TeXZilla can now be used as a stream filter. Each TeX expressions delimited by the classical $...$, $$...$$, $...$ and $$...$$ will be converted into inline or display MathML. Outside these delimiters, you can use \$ and \\ as escaped characters. We offer three ways to apply that stream filter: • From the command line, in a UNIX pipeline: cat foo-tex.html | phantomjs TeXZilla.js streamfilter > foo-mathml.html echo "This is a **Markdown** document with a *math formula*:$ z = \\sqrt{x^2 + y^2} $" | markdown | nodejs TeXZilla.js streamfilter | sed '1s/^/\n<!-- HTML5 document -->\n/' (note: this is not yet supported by slimerjs) • Using the TeXZilla.filterString(aString) function, for example TeXZilla.filterString("blah$x^2$blah") will return the filtered string. • Using the TeXZilla.filterElement(aElement) function. This one will browse recursively the descendants of the DOM element aElement and the stream filter will be applied to the text leaves. By introducting these TeXZilla.filter* function, it becomes tempting to use TeXZilla the same way as MathJax, that is to process all the text nodes in your Web pages and to filter the TeX strings. This is not the intended goal of TeXZilla and it is strongly discouraged: not only the MathML content won't appear in crawlers (e.g. search engines or feed readers) but also browsing all the DOM elements and appending new ones can be very slow for large documents. Instead, it is recommend to filter your static Web page with commonJS TeXZilla.js streamfilter before publishing it or to use a server-side conversion for example using the Web server mode. There are situations where you do not have other choice, though. In that case try to reduce as much as possible the number of elements being processed (see the example in the next section). Of course, if you do not care about performance and MathML availibility outside your web site, you can just use MathJax. New Safe and Itex-Identifier parsing modes The most notable difference between TeXZilla and itex2MML is the handling of some expressions like $xy$ or $Func. By default, TeXZilla interprets this as individual MathML identifiers <mi>x</mi><mi>y</mi> (so that as in LaTeX, they will render in italic) while itex2MML interprets this as a single indentifier <mi>Func</mi>. It is now possible to configure TeXZilla to align with itex2MML's behavior. To do that, use TeXZilla.setItexIdentifierMode or pass the appropriate boolean to the command line. Consecutive non-basic letters (like Greek or Arabic) are still treated as individual tokens. With that change, we hope that TeXZilla could be used to parse all the commands supported by itex2MML into an equivalent output. Together with the command line stream filter, this should allow to recover all the nice itex2MML features. Similarly, a safe mode is now available and can be enabled with TeXZilla.setSafeMode or by passing the appropriate boolean to the command line. This mode will forbid commands that could be used for XSS injections like \href. With that mode and the new TeXZilla.filterElement function, I'm now able to remove MathJax's use from my blog (users of browsers without good MathML support can still enable it or choose the lighter mathml.css stylesheet). MathJax was a bit overkill for my blog since I'm only parsing visitor comments. To illustrate how the setSafeMode and filterString functions can be used, I now just have to do // Process TeX fragments in blog comments and comment preview. window.addEventListener("DOMContentLoaded", function() { TeXZilla.setSafeMode(true); var toProcess = document.querySelectorAll("#comments > dl > dd, #comment-form dd.comment-preview"); for (var i = 0; i < toProcess.length; i++) { TeXZilla.filterElement(toProcess[i]); } });  Inserting equations in a 2D/WebGL canvas The new function TeXZilla.toImage has been introduced to convert a TeX fragment into a math HTML image with a base64-encoded src attribute. Contrary to other functions of the API, this one needs to do some work to determine the image size and perform the conversion, so it is unlikely to work as expected in a non-browser context. The goal is really only to have a convenient function to generate image of mathematical formulas and insert them into a canvas context to draw 2D or 3D scientific schemas. At the moment, this works well only in Gecko. For instance, var image = TeXZilla.toImage("\\vec{F} = G \\frac{m_1 m_2}{r^2} \\mathbf{u}"); image.onload = function() { canvas.getContext("2d").drawImage(image, (canvas.width - image.width) / 2, (canvas.height - image.height) / 2); }  will insert a mathematical formula in the middle of a 2D canvas. Similarly, you can insert a mathematical formula as a texture in a WebGL canvas. It is recommended to pass aRoundToPowerOfTwo=true to TeXZilla.toImage, so that the image will have dimensions that are power of two. Note that the mathematical formula will be automatically centered in the middle of the generated image. See this example for how to setup the formulas with three.js and make them always oriented in the direction of the camera. Integration in Mozilla products • The CKeditor editor plugin is now integrated in MDN, so you can click on the square root logo in the editor toolbar to insert mathematical formulas. By the way, the mathml.css is now used for browsers without MathML support. See for example the pages for acosh, atanh or CSS transform. • The editor/ in comm-central now integrates a small input box to insert mathematical formulas, accessible from the Insert menu. This will be available in Thunderbird 31 and Seamonkey 2.28, so that you can write mathematics in your emails and in the WYSIWYG editors. • Various FirefoxOS Web math apps have been written and use TeXZilla. Raniere is also working on a math keyboard for FirefoxOS as a GSoC project, which will allow to type mathematics faster on mobile devices. Tuesday, February 25 2014 TeXZilla 0.9.4 Released update 2014/03/11: TeXZilla is now available as an npm module. Introduction For the past two months, the Mozilla MathML team has been working on TeXZilla, yet another LaTeX-to-MathML converter. The idea was to rely on itex2MML (which dates back from the beginning of the Mozilla MathML project) to create a LaTeX parser such that: • It is compatible with the itex2MML syntax and is similarly generated from a LALR(1) grammar (the goal is only to support a restricted set of core LaTeX commands for mathematics, for a more complete converter of LaTeX documents see LaTeXML). • It is available as a standalone Javascript module usable in all the Mozilla Web applications and add-ons (of course, it will work in non-Mozilla products too). • It accepts any Unicode characters and supports right-to-left mathematical notation (these are important for the world-wide aspect of the Mozilla community). The parser is generated with the help of Jison and relies on a grammar based on the one of itex2MML and on the unicode.xml file of the XML Entity Definitions for Characters specification. As suggested by the version number, this is still in development. However, we have made enough progress to present interesting features here and get more users and developers involved. Quick Examples \frac{x^2}{a^2} + \frac{y^2}{b^2} = 1 $\frac\left\{x^2\right\}\left\{a^2\right\} + \frac\left\{y^2\right\}\left\{b^2\right\} = 1$ ∑_{n=1}^{+∞} \frac{1}{n^2} = \frac{π^2}{6} $\sum _\left\{n=1\right\}^\left\{+\infty \right\} \frac\left\{1\right\}\left\{n^2\right\} = \frac\left\{\pi ^2\right\}\left\{6\right\}$ س = \frac{-ب\pm\sqrt{ب^٢-٤اج}}{٢ا} $س = \frac\left\{-ب\pm\sqrt\left\{ب^٢-٤اج\right\}\right\}\left\{٢ا\right\}$ Live Demo / FirefoxOS Web app A live demo is available to let you test the LaTeX-to-MathML converter with various options and examples. For people willing to use the converter on their mobiles a FirefoxOS Web app is also available. Using TeXZilla in a CommonJS program or Web page TeXZilla is made of a single TeXZilla.js file with a public API to convert LaTeX to MathML or extract the TeX source from a MathML element. The converter accepts some options like inline/display mode or RTL/LTR direction of mathematics. You can load it the standard way in any Javascript program and obtain a TeXZilla object that exposes the public API. For example in a commonJS program, to convert a TeX source into a MathML source:  var TeXZilla = require("./TeXZilla"); console.log(TeXZilla.toMathMLString("\\sqrt{\\frac{x}{2}+y}"));  or in a Web Page, to convert a TeX source into a MathML DOM element:  <script type="text/javascript" src="TeXZilla.js"></script> ... var MathMLElement = TeXZilla.toMathML("\\sqrt{\\frac{x}{2}+y}");  Using TeXZilla in Mozilla Add-ons One of the goal of TeXZilla is to be integrated in Mozilla add-ons, allowing people to write cool math applications (in particular, we would like to have an add-on for Thunderbird). A simple Firefox add-on has been written and passed the AMO review, which means that you can safely include the TeXZilla.js script in your own add-ons. TeXZilla can be used as an addon-sdk module. However, if you intend to use features requiring a DOMParser instance (for example toMathML), you need to initialize the DOM explicitly:  var {Cc, Ci} = require("chrome"); TeXZilla.setDOMParser(Cc["@mozilla.org/xmlextras/domparser;1"]. createInstance(Ci.nsIDOMParser));  More generally, for traditional Mozilla add-ons, you can do  TeXZilla.setDOMParser(Components. classes["@mozilla.org/xmlextras/domparser;1"]. createInstance(Components.interfaces.nsIDOMParser));  Using TeXZilla from the command line TeXZilla has a basic command line interface. However, since CommonJS is still being standardized, this may work inconsistently between commonjs interpreters. We have tested it on slimerjs (which uses Gecko), phantomjs and nodejs. For example you can do  slimerjs TeXZilla.js parser "a^2+b^2=c^2" true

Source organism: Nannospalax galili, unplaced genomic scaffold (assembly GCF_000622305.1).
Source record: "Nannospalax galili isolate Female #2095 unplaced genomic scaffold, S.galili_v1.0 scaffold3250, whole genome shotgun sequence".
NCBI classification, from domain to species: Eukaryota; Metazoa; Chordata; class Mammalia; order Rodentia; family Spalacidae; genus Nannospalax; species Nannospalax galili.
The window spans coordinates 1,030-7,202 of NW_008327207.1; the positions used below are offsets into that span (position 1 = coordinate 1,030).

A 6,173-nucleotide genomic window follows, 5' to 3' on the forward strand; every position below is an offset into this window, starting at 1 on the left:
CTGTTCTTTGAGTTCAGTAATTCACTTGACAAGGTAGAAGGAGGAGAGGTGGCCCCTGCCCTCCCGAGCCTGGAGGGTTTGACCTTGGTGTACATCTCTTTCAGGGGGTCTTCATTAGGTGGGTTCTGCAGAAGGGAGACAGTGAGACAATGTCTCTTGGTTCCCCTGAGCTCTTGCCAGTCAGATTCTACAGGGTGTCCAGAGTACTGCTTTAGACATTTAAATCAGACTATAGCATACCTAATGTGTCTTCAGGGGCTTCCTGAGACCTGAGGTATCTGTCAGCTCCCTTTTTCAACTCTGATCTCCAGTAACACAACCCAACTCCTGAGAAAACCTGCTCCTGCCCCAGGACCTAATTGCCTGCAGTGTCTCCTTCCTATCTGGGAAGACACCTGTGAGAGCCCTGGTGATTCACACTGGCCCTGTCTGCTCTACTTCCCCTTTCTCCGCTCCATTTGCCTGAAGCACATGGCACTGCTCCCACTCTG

<math xmlns="http://www.w3.org/1998/Math/MathML" display="block"><semantics><...